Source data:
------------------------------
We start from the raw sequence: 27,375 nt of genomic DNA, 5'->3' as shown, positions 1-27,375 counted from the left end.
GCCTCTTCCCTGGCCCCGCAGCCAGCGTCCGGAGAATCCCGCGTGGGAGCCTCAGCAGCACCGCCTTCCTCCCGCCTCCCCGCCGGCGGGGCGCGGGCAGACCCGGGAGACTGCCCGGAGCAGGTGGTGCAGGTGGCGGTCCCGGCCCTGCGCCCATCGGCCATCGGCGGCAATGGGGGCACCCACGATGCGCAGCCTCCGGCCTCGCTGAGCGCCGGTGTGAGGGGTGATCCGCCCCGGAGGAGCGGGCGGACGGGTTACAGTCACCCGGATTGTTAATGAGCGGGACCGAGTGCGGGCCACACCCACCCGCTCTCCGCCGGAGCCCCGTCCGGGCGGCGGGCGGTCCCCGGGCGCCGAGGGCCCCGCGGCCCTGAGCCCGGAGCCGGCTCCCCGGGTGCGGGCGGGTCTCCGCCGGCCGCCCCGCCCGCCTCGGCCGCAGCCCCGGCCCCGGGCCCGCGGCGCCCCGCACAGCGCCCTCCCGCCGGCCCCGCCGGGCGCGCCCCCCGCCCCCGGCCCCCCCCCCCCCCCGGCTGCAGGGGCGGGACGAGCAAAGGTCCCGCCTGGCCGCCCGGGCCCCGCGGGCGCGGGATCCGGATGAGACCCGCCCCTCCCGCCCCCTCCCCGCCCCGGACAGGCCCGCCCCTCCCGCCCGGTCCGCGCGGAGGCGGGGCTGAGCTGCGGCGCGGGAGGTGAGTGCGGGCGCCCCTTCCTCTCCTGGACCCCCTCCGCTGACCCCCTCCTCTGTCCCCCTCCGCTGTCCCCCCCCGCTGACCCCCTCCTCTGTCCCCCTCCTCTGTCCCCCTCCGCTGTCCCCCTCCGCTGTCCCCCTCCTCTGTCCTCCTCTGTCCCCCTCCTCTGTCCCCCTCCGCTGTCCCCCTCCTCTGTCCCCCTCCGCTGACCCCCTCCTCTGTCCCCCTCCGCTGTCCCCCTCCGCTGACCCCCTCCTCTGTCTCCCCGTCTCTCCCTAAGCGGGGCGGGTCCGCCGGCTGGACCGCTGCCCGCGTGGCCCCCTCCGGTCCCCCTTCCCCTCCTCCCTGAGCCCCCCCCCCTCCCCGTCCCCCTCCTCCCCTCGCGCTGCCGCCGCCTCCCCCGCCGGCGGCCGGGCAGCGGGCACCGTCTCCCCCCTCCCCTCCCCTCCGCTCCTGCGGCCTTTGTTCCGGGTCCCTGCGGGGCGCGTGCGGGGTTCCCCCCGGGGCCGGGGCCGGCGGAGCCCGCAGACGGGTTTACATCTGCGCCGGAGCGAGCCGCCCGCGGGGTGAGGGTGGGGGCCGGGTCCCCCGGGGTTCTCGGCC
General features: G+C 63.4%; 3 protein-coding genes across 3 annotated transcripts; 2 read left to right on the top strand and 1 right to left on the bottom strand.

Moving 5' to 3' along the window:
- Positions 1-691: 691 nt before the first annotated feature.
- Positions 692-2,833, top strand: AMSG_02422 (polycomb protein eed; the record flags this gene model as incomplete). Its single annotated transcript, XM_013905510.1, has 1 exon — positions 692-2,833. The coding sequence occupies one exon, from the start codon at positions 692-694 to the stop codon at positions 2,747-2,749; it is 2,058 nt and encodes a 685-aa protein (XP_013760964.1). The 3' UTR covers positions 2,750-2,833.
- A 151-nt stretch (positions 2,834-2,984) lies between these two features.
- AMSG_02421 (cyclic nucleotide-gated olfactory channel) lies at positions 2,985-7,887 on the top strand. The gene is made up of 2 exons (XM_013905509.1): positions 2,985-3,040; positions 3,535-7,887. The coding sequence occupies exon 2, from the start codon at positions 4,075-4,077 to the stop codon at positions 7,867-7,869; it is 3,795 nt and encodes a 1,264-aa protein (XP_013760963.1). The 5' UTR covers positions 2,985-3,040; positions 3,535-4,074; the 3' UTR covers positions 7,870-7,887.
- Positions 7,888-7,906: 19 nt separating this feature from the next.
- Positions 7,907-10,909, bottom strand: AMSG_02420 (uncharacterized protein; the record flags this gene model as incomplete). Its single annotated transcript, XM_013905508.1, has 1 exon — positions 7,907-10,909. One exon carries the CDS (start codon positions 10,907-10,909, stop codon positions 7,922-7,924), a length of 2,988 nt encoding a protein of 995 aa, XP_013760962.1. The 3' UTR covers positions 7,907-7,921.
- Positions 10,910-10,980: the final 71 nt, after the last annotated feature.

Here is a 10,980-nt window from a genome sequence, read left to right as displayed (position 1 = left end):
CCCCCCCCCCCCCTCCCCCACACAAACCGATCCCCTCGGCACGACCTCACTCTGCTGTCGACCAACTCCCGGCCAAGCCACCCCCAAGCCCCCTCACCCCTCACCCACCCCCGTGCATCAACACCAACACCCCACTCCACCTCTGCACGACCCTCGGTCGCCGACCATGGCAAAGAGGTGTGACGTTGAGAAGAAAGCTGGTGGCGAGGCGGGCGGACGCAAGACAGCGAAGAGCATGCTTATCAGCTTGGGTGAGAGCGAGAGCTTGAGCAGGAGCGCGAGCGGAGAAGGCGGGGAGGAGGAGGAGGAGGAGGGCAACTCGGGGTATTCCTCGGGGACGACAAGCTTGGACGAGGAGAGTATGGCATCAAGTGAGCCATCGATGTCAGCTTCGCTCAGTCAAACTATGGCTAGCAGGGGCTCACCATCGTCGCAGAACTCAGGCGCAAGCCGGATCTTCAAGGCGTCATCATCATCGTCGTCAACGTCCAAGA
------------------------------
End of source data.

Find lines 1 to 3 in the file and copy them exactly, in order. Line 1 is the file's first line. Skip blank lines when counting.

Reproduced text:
We start from the raw sequence: 27,375 nt of genomic DNA, 5'->3' as shown, positions 1-27,375 counted from the left end.
GCCTCTTCCCTGGCCCCGCAGCCAGCGTCCGGAGAATCCCGCGTGGGAGCCTCAGCAGCACCGCCTTCCTCCCGCCTCCCCGCCGGCGGGGCGCGGGCAGACCCGGGAGACTGCCCGGAGCAGGTGGTGCAGGTGGCGGTCCCGGCCCTGCGCCCATCGGCCATCGGCGGCAATGGGGGCACCCACGATGCGCAGCCTCCGGCCTCGCTGAGCGCCGGTGTGAGGGGTGATCCGCCCCGGAGGAGCGGGCGGACGGGTTACAGTCACCCGGATTGTTAATGAGCGGGACCGAGTGCGGGCCACACCCACCCGCTCTCCGCCGGAGCCCCGTCCGGGCGGCGGGCGGTCCCCGGGCGCCGAGGGCCCCGCGGCCCTGAGCCCGGAGCCGGCTCCCCGGGTGCGGGCGGGTCTCCGCCGGCCGCCCCGCCCGCCTCGGCCGCAGCCCCGGCCCCGGGCCCGCGGCGCCCCGCACAGCGCCCTCCCGCCGGCCCCGCCGGGCGCGCCCCCCGCCCCCGGCCCCCCCCCCCCCCCGGCTGCAGGGGCGGGACGAGCAAAGGTCCCGCCTGGCCGCCCGGGCCCCGCGGGCGCGGGATCCGGATGAGACCCGCCCCTCCCGCCCCCTCCCCGCCCCGGACAGGCCCGCCCCTCCCGCCCGGTCCGCGCGGAGGCGGGGCTGAGCTGCGGCGCGGGAGGTGAGTGCGGGCGCCCCTTCCTCTCCTGGACCCCCTCCGCTGACCCCCTCCTCTGTCCCCCTCCGCTGTCCCCCCCCGCTGACCCCCTCCTCTGTCCCCCTCCTCTGTCCCCCTCCGCTGTCCCCCTCCGCTGTCCCCCTCCTCTGTCCTCCTCTGTCCCCCTCCTCTGTCCCCCTCCGCTGTCCCCCTCCTCTGTCCCCCTCCGCTGACCCCCTCCTCTGTCCCCCTCCGCTGTCCCCCTCCGCTGACCCCCTCCTCTGTCTCCCCGTCTCTCCCTAAGCGGGGCGGGTCCGCCGGCTGGACCGCTGCCCGCGTGGCCCCCTCCGGTCCCCCTTCCCCTCCTCCCTGAGCCCCCCCCCCTCCCCGTCCCCCTCCTCCCCTCGCGCTGCCGCCGCCTCCCCCGCCGGCGGCCGGGCAGCGGGCACCGTCTCCCCCCTCCCCTCCCCTCCGCTCCTGCGGCCTTTGTTCCGGGTCCCTGCGGGGCGCGTGCGGGGTTCCCCCCGGGGCCGGGGCCGGCGGAGCCCGCAGACGGGTTTACATCTGCGCCGGAGCGAGCCGCCCGCGGGGTGAGGGTGGGGGCCGGGTCCCCCGGGGTTCTCGGCC
General features: G+C 63.4%; 3 protein-coding genes across 3 annotated transcripts; 2 read left to right on the top strand and 1 right to left on the bottom strand.